Rising Temperatures Pose Danger to Pets Left in Cars

by Aly Delp

JEFFERSON CO., Pa. (EYT) – With the days of warmer weather slowly edging closer, the inside of a vehicle can quickly become an oven, posing a serious risk to pets left inside. 

“Research has shown that the internal vehicle temperature can rise thirty-five degrees in as little as a half hour when outside temperatures approach one hundred degrees,” according to Christian D. Malesic, Executive Director of the Pennsylvania Veterinary Medical Association.

“Rising temperatures, humidity, and stagnant air flow cause a greenhouse effect quickly placing the lives of animals in danger if not removed from the adverse conditions.”

According to Samantha Peace, a Certified Veterinary Technician at the Animal Hospital of Punxsy, even in the shade, animals in cars are at risk, as the temperature in the car can quickly rise up to 20 degrees or more above the outside temperature.

“Signs of distress start with panting,” Peace noted. “Further into the process, a pet will get lethargic and weak and probably lay down. Labored breathing is another sign of trouble.”

While she noted that an animal showing initial signs of overheating can be treated with cool water and cold cloths, an animal that has spent too long in a hot vehicle requires immediate veterinary attention, and still may not have much of a chance.

“If it is too late, there isn’t much you can do. We always work our best based on the symptoms with things like oxygen therapy.”

While she said she hasn’t seen any serious cases of pets left in cars herself, she has heard horror stories from colleagues and things that more recent awareness campaigns may be helping prevent these incidents.

“With so much more awareness, I think it’s been helping, but there are still people who just don’t understand.”

The good news is that animals in Pennsylvania will have an extra level of protection from the extreme heat of cars this year with a new law that has been put in place. While owners are always encouraged to keep their animals safe and away from hot cars while unattended, this will be the first summer that the new law empowers law enforcement agencies to save animals in cars if owners fall short of their care responsibilities.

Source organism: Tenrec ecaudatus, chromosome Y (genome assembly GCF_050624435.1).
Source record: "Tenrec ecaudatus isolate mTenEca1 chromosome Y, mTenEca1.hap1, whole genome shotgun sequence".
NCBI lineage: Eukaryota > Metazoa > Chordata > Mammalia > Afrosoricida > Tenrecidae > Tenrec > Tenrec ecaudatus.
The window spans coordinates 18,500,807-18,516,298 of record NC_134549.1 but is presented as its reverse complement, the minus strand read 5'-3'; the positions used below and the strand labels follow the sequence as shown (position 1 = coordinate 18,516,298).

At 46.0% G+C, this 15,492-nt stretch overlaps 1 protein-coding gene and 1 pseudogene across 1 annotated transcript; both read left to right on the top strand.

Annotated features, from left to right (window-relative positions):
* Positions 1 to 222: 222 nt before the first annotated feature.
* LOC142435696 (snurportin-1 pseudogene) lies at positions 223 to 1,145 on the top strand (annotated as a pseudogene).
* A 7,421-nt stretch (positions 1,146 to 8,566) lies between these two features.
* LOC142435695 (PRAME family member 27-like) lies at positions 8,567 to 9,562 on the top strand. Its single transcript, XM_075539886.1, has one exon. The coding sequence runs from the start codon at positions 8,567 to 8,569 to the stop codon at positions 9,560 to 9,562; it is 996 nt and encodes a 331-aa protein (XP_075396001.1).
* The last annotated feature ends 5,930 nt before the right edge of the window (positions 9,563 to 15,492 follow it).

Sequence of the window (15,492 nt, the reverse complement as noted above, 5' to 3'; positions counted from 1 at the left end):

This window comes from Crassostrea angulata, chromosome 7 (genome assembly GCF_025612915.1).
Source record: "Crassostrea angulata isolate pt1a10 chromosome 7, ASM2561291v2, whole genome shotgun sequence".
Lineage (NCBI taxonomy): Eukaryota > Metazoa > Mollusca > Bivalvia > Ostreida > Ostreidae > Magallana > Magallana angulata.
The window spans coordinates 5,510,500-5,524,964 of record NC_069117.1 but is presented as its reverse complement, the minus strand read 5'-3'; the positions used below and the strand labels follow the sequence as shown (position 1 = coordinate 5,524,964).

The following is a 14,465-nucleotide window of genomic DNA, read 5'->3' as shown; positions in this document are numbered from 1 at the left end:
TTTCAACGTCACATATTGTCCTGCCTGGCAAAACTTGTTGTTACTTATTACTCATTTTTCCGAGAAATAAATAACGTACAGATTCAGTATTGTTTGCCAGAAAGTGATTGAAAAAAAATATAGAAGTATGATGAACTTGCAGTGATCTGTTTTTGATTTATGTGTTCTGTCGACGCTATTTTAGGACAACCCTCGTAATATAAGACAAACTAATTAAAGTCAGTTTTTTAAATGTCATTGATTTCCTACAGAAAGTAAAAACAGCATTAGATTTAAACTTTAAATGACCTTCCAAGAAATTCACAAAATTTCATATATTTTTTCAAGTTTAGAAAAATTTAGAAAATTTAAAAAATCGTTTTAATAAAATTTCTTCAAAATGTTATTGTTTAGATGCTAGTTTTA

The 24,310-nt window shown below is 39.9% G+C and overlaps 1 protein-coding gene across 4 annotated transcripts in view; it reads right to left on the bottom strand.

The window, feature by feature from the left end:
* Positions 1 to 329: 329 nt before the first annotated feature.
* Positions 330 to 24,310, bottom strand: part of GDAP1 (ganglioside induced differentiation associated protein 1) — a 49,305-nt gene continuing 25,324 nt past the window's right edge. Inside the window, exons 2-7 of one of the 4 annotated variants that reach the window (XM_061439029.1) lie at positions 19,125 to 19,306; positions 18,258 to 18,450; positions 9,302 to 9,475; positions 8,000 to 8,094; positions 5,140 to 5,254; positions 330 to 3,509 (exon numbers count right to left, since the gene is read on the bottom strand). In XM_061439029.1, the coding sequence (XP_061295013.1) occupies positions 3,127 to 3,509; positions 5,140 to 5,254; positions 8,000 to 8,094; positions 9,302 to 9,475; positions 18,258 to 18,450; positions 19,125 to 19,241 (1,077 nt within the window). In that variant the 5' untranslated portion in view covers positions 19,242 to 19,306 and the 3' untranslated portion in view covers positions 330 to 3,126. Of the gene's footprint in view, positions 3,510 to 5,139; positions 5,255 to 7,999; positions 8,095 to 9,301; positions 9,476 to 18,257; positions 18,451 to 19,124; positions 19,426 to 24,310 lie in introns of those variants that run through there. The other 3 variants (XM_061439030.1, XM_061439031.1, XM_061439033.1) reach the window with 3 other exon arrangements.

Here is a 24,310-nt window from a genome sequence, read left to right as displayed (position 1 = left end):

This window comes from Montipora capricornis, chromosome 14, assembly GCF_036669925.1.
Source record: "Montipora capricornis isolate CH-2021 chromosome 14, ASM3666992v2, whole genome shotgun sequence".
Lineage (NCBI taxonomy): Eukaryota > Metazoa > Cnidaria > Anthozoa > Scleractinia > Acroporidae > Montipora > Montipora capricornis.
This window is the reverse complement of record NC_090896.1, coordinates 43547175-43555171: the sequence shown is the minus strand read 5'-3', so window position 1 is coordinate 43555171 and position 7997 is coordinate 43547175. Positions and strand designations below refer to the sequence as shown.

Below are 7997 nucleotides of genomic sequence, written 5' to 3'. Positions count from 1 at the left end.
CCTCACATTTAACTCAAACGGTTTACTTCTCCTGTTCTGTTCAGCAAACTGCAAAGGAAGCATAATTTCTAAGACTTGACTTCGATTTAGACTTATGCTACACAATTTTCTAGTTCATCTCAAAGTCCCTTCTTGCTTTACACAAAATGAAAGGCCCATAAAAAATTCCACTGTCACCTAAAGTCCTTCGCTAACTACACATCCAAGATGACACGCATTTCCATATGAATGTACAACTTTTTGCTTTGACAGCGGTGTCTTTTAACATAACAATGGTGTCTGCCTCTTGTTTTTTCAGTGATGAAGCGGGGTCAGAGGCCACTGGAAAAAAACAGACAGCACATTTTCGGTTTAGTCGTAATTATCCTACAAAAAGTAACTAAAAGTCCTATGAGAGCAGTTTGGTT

In October of last year, Governor Wolf signed into law The Motor Vehicle Extreme Heat Protection Act, which allows law enforcement officers to break into an unattended vehicle to rescue an animal left alone, if they believe the animal to be in imminent danger, after a reasonable search for the car owner.

Act 104 of 2018, formerly known as “The Hot Car Bill,” provides legal authority with civil immunity to animal control and humane officers, emergency responders, and law enforcement officers who remove unattended animals from vehicles when they’re in danger from heat or cold.

 “The law protects animals in the heat of the summer, but also in the cold of the winter,” Malesic explains. “In fact, any animal in distress can be rescued under the protection of this law during any season, even for issues such as being tangled in their leash or having their head stuck in a cracked-open window.”

In addition to making a reasonable effort to find the vehicle owner prior to entering the vehicle, the person who performed the rescue must leave a note with contact information and the location at which the animal can be retrieved.

If you see an animal that may need help, call 9-1-1 and stay with the vehicle until they arrive.

“Do not attempt to free the animal yourself,” cautions Malesic. “Although Act 104 gives immunity to law enforcement officers, it does not give immunity to you. So, the vehicle owner could take civil action against you for your actions.

It is very important to note this is not a Good Samaritan law.”